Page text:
From the perspective of a modern college student, CNN and Twitter’s daily list of “trending topics” are equally reputable news sources. I check the list periodically in order to be kept abreast of the happenings of the world. Recently, I have seen one phrase in particular mentioned quite often. The phrase is “Here Comes Honey Boo Boo,” which happens to be the title of a brand new reality show on TLC. The imminent and vaguely threatening title of the show is quite appropriate. Like a pop cultural infection, it has attacked and destroyed every media outlet in my life.
TLC’s “Here Comes Honey Boo Boo” follows the downhome family of a toddler-aged pageant girl and is a spin-off of “Toddlers and Tiaras.” Both of the shows have gained a reputation for their endless drama and their uncanny ability to entertain the masses. Let me get straight to the heart of the matter: Although my apprehensions about TLC have been stewing for quite a while, this pair of shows has officially made them boil over. It perplexes me that a show featuring deliberately sexualized, over-coiffed, over-pressured young children could appeal to so many. In any other context, most reasonable people would be appalled by the type of parenting displayed within these shows. In our culture, which is already so obsessed with outward appearances, is it wise to be granting exposure to families who encourage their impressionable daughters to spend hours perfecting themselves?
Hosting television shows that send unclear and often questionable messages to their viewers seems to be a pattern for TLC, and that disappoints me. Believe it or not, TLC is owned by the Discovery network, and it seems counter-intuitive that a network promoting curiosity, knowledge, health and science would simultaneously endorse programs such as “Nineteen Kids and Counting,” “All-American Muslim,” “Sister Wives,” “Hoarding: Buried Alive” or “Virgin Diaries.” Where did TLC go wrong? They began as a humble source of information on science and do-it-yourself projects (although now meaningless, TLC was originally an acronym for “The Learning Channel”). They were funded by NASA and fueled by their desire to enlighten. The mission statement on their website currently touts, “The network’s hit programming reflects authentic experiences and relatable lives.” But how authentic and relatable are the stories that they tell? Do you know of many families with nineteen kids, of a man (even a Mormon man) with four wives, or of a friend who can afford a $10,000 wedding dress? I certainly do not. Are the shows that TLC produces supposed to teach us that all people, regardless of their backgrounds or beliefs, share common values and experiences? Are they meant to unite? More often, they feel alienating. They alienate their casts from the audiences, and vice versa. They make spectacles of the people that they choose to feature, and in many cases, it is despicable to do so.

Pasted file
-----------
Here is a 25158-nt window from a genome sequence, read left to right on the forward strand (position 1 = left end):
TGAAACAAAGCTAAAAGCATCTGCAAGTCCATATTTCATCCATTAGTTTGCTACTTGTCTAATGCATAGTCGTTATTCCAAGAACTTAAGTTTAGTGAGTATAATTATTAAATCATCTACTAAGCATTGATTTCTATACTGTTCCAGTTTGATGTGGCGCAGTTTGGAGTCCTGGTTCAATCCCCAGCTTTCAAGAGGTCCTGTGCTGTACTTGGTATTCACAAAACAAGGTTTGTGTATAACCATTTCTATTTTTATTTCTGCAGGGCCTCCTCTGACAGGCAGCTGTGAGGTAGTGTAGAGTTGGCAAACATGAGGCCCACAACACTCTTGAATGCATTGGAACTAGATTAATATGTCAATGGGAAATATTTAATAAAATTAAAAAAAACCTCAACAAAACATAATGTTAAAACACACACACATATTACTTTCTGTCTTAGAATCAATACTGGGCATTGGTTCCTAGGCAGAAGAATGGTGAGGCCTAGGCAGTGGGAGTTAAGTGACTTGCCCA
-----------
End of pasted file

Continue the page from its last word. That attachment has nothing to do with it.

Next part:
In “Virgin Diaries,” for instance, middle-aged virgins are interviewed and have their day-to-day lives recorded. Tidbits such as, “This is Bob’s first date in eight months” are included in the subtitles. They are observed and monitored like animals at a zoo, like a sideshow at a circus, and for what purpose? For what reason? To make a show about people who are inexplicably and unbelievably still virgins is to say indirectly, “These people are complete anomalies. They are so abnormal that we should be fascinated by them.” Far from the “slut-shaming” that feminists decry, this is the opposite: virgin-shaming, for the enjoyment of those who no longer carry the label. TLC gives us one simple message: These people are virgins. But they are not simply virgins. They are people with thoughts, emotions, experiences and belief systems that we could not possibly understand by means of an hour-long television program.
TLC takes important issues and belittles them and packages them for the masses. “All-American Muslim,” for example, took Islam — a beautiful, dignified, and prominent world religion — and reduced it to conversations about hijab fashion, football and food cravings during Ramadan. According to “Hoarding” and “My Strange Addiction,” compulsive collection and pica are not serious mental disorders but rather disgusting habits, the perpetrators of which deserve to be mocked and judged. The people on TLC shows are not chosen because of the educational value of their stories, but rather because of the esoteric nature of their lives. We do not know the editing decisions of the network; often, the perspectives of the casts are probably not accurately presented, and the result of watching the shows is not enlightenment about other opinions or conditions, but further stigmatization of the people who possess them.
Perhaps it is time for TLC to re-evaluate its priorities and get back to its roots. I would have much more respect for them if they did.
Ashley Spinks is a viewpoint writer for The Cavalier Daily.